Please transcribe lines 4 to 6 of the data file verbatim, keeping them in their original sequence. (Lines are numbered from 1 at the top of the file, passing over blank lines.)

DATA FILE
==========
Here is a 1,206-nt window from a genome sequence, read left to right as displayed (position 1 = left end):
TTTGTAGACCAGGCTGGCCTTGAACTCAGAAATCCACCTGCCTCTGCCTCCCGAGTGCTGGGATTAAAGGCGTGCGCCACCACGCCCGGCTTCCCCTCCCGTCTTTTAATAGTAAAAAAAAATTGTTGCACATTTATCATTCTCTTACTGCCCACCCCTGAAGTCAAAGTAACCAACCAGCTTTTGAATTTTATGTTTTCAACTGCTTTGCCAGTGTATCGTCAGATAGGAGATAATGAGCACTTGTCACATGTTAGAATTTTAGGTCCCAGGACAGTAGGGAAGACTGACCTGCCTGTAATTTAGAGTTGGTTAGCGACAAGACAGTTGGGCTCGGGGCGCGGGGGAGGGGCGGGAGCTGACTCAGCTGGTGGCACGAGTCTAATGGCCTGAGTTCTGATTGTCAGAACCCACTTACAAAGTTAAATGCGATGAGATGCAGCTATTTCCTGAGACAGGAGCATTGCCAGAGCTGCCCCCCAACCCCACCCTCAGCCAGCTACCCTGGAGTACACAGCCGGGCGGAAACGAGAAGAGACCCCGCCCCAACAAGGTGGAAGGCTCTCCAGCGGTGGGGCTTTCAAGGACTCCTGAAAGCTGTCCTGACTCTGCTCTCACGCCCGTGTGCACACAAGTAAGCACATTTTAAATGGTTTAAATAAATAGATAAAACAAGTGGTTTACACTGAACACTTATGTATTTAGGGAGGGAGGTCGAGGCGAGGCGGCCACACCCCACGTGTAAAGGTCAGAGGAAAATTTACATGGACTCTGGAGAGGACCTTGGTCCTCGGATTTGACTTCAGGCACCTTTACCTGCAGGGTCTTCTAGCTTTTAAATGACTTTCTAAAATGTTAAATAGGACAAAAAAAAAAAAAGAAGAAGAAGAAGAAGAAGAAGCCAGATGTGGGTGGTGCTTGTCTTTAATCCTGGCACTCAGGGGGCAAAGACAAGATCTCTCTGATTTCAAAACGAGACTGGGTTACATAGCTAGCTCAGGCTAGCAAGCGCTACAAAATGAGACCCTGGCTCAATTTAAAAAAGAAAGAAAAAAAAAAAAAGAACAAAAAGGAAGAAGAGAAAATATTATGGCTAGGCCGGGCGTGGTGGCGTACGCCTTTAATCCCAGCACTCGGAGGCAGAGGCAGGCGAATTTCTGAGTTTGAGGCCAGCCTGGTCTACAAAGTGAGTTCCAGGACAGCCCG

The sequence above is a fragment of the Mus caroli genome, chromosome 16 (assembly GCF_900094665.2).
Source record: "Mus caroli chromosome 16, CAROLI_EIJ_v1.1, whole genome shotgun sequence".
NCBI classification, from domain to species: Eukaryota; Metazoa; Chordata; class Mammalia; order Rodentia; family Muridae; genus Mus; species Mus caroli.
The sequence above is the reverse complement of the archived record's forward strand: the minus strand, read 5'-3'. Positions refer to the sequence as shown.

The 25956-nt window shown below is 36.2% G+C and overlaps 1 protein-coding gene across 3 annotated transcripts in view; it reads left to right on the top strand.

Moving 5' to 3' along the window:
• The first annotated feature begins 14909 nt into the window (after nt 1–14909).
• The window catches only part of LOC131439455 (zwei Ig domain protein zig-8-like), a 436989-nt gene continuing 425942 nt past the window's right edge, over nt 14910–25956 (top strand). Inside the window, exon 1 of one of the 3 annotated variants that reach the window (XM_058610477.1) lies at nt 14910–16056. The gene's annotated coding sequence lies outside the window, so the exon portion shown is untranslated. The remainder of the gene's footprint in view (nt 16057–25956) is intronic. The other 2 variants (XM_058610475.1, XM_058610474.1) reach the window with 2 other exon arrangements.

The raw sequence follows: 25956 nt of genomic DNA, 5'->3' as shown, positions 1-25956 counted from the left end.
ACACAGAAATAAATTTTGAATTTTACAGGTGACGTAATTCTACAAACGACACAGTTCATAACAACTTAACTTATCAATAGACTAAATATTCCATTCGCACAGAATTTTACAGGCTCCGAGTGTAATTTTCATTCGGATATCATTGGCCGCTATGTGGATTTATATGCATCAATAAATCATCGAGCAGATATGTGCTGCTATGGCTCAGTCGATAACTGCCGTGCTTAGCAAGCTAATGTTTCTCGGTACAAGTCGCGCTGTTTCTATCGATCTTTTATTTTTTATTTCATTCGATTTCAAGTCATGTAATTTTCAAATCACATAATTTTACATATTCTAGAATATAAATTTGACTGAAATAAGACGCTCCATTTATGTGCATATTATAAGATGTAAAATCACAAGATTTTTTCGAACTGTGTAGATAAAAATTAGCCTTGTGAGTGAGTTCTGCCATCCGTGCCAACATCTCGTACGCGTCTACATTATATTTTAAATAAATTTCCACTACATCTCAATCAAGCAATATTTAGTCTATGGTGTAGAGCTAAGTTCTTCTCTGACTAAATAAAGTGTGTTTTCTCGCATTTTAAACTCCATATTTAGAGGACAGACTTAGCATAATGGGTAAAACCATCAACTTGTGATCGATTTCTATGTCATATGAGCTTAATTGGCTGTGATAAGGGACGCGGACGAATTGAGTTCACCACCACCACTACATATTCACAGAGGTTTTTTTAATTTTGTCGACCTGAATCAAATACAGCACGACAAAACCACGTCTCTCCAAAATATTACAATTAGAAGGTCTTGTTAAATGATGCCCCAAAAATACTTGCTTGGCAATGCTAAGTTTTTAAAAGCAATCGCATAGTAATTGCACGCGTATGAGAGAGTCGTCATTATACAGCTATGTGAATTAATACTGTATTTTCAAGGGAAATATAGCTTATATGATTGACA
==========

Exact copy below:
Source record: "Mus caroli chromosome 16, CAROLI_EIJ_v1.1, whole genome shotgun sequence".
NCBI classification, from domain to species: Eukaryota; Metazoa; Chordata; class Mammalia; order Rodentia; family Muridae; genus Mus; species Mus caroli.
The sequence above is the reverse complement of the archived record's forward strand: the minus strand, read 5'-3'. Positions refer to the sequence as shown.